For information only - not an official document.
Press Release No:  UNIS/DSG/37
Release Date:   6 June 2000
Deputy Secretary-General Says Increased Number of Women
In United Nations Ranks Making a Difference

NEW YORK, 5 June (UN Headquarters) – Following are the remarks made today by  Deputy Secretary-General Louise Fréchette at the Non-Governmental Organization Public Event held at the Dag Hammarskjold Plaza to mark the opening of the twenty-third special session of the General Assembly: 

 Thank you for giving me the opportunity to address you for a few minutes.  There are basically two things I would like to say:

 The first is to underline that a lot is at stake in the success of this review conference. 

You just have to talk to women in leadership positions in government and elsewhere, (which is one the interesting parts of my job), to realize what a big difference the series of United Nations conferences on women have made in the lives of millions of women around the world. 

There can be no going back on what was achieved in Beijing.  Indeed, we must continue to move forward.

It is not only a matter of giving women what is rightly theirs -– a noble enough goal in itself.  It is also central to the achievement of all the goals the United Nations was set up to achieve:  peace, justice and “social progress and better standards of life in larger freedom”.  Indeed, the implementation of the plans of actions arising from the other United Nations conferences of the nineties require the full empowerment of women.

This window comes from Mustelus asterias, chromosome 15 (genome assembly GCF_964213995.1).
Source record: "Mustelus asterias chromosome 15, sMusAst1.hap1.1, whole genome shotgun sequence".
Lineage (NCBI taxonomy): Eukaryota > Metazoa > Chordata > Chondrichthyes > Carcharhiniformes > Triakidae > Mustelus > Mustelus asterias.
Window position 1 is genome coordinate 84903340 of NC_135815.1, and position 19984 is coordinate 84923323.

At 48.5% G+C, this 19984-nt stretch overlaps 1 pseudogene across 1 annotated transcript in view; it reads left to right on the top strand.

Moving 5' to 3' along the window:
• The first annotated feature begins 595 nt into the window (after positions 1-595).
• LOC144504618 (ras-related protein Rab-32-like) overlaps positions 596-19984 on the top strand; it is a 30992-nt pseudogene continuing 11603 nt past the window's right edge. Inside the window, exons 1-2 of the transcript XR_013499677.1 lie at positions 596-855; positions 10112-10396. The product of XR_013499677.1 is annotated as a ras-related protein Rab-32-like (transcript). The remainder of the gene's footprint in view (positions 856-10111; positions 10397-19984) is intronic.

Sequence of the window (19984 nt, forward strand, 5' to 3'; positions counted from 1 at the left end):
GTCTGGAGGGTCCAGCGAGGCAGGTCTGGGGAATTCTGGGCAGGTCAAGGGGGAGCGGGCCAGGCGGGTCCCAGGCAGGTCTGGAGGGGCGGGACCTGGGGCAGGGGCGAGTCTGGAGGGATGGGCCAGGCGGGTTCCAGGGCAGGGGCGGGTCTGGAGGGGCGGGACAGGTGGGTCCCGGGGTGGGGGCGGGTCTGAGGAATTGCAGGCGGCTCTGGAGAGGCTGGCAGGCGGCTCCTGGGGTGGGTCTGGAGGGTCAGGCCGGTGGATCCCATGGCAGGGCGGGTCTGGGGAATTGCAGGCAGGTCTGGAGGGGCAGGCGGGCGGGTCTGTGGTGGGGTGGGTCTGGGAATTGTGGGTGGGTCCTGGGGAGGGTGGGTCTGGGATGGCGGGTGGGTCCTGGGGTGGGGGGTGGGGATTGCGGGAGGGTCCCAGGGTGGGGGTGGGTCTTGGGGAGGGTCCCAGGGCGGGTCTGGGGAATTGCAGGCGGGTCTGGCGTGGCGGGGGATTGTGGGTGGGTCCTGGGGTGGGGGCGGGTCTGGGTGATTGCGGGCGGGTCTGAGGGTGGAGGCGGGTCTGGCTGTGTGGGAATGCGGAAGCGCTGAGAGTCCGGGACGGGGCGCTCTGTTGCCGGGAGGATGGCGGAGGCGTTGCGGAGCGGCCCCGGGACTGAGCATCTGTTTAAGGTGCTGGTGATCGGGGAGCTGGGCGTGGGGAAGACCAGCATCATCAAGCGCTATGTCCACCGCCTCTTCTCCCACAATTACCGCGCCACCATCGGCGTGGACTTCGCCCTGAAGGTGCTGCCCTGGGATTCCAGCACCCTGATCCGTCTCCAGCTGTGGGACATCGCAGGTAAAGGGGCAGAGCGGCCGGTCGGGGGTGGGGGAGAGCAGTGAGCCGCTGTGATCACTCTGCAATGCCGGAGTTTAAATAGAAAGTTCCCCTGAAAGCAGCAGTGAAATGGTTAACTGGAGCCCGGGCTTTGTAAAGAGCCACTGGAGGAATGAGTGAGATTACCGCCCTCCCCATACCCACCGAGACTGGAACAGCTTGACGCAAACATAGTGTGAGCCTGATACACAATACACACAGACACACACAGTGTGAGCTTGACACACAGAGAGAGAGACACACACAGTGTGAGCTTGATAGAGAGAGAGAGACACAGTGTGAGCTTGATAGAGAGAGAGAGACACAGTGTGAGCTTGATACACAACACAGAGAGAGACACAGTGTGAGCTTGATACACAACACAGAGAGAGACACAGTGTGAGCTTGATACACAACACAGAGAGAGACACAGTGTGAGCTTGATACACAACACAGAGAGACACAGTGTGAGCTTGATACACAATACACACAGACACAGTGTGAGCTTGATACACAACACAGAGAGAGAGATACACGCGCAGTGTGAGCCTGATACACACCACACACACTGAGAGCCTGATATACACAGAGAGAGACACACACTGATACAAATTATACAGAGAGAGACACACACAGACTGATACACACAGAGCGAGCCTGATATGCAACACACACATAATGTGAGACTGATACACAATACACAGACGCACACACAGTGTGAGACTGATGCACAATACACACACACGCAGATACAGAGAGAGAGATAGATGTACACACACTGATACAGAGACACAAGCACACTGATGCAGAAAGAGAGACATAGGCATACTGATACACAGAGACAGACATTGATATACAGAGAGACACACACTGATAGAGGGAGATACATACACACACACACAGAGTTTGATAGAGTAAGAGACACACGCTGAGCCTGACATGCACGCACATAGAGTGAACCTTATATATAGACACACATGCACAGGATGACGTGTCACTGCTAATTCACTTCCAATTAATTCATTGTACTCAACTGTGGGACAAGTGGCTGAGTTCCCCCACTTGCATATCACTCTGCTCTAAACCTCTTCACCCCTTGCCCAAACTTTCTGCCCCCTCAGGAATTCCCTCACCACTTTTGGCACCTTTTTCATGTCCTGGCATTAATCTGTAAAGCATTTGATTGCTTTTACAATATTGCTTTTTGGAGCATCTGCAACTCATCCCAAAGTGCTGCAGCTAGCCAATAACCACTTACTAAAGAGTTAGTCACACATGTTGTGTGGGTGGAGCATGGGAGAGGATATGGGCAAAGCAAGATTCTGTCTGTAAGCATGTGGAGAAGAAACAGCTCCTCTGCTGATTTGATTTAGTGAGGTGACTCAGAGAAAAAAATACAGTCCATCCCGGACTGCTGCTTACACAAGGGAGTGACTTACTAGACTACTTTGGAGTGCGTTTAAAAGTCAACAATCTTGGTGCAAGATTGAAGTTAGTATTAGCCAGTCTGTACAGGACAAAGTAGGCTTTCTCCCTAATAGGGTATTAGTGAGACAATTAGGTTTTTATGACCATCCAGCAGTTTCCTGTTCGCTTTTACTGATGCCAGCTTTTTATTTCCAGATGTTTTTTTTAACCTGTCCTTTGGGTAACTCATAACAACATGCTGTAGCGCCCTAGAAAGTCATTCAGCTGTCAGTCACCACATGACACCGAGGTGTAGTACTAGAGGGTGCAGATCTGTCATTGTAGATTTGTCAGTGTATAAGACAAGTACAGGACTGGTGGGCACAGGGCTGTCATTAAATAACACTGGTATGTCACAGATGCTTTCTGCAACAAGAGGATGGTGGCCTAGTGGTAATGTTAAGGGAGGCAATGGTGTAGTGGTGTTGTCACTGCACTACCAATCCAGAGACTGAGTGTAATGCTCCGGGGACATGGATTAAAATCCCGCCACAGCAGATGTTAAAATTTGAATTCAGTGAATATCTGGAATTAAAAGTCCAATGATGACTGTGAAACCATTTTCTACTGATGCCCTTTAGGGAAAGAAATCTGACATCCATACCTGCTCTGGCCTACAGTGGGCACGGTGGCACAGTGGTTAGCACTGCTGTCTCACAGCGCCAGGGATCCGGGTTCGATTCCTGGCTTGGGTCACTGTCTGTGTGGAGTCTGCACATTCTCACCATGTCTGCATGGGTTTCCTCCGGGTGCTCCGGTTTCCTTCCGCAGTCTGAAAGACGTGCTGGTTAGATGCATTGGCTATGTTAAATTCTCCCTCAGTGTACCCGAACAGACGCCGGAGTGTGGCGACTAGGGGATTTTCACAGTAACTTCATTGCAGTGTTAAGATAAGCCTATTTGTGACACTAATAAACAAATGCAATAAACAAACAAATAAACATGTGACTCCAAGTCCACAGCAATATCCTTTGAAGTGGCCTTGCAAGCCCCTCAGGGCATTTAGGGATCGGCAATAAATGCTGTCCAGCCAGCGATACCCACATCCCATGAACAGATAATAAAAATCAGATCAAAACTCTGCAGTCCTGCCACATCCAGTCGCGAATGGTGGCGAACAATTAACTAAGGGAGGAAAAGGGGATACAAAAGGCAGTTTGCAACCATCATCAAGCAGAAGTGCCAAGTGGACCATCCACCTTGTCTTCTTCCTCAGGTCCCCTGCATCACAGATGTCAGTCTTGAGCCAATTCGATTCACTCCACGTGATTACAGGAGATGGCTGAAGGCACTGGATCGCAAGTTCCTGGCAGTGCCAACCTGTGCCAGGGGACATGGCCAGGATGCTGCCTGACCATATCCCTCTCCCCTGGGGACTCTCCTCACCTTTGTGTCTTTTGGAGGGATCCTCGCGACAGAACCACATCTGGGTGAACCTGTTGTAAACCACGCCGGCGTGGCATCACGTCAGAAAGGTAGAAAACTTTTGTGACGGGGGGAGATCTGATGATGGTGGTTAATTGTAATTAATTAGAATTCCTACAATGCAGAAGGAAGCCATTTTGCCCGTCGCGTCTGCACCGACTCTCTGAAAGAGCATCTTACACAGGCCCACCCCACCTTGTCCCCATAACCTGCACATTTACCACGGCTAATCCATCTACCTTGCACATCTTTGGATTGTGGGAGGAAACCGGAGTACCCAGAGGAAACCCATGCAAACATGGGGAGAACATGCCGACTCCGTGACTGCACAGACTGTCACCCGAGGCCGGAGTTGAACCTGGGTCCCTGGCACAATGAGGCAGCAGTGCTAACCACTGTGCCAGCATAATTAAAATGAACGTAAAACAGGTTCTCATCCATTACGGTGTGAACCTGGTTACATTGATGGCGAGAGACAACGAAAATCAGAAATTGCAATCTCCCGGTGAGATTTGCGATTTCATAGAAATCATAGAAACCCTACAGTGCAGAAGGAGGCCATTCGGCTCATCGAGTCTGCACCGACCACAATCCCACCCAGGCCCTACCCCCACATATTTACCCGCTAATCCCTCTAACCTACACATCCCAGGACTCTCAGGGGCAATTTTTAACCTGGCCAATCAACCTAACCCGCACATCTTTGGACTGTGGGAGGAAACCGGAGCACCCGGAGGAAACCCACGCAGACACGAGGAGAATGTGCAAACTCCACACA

The second thing I would like to say concerns the role of women in the United Nations system.  You will have a chance to hear from most of them in the course of this week. 

For the first time, we have, around the senior management table of the United Nations, a good number of women.  The proportion of women in leadership positions right now is indeed higher than in most countries of the world, and on that score the north is not better than the south.

The Secretary-General would be the last one to pretend that we can rest on our laurels -– the goal remains parity and we will not rest until we get there.  

But the increased number of women in the United Nations ranks is making a difference.  Indeed, I don’t see how it is possible to “mainstream” gender considerations without an adequate number of women participating in policy-making.

This “mainstreaming” has very concrete meaning in the work of the United Nations:  it can mean ensuring that women’s needs are met in our humanitarian programmes, or making room for the participation of women in the new political institutions being re-built after a conflict, or promoting the education of girls in our development work.

Women at the United Nations are as keenly interested in the success of the Conference this week as you are.  We welcome your interest and your support, and we are trying to put into practice, in our work in the United Nations, all the values and principles that have been so passionately defended and promoted in Manila, in Mexico, in Nairobi and in Beijing.

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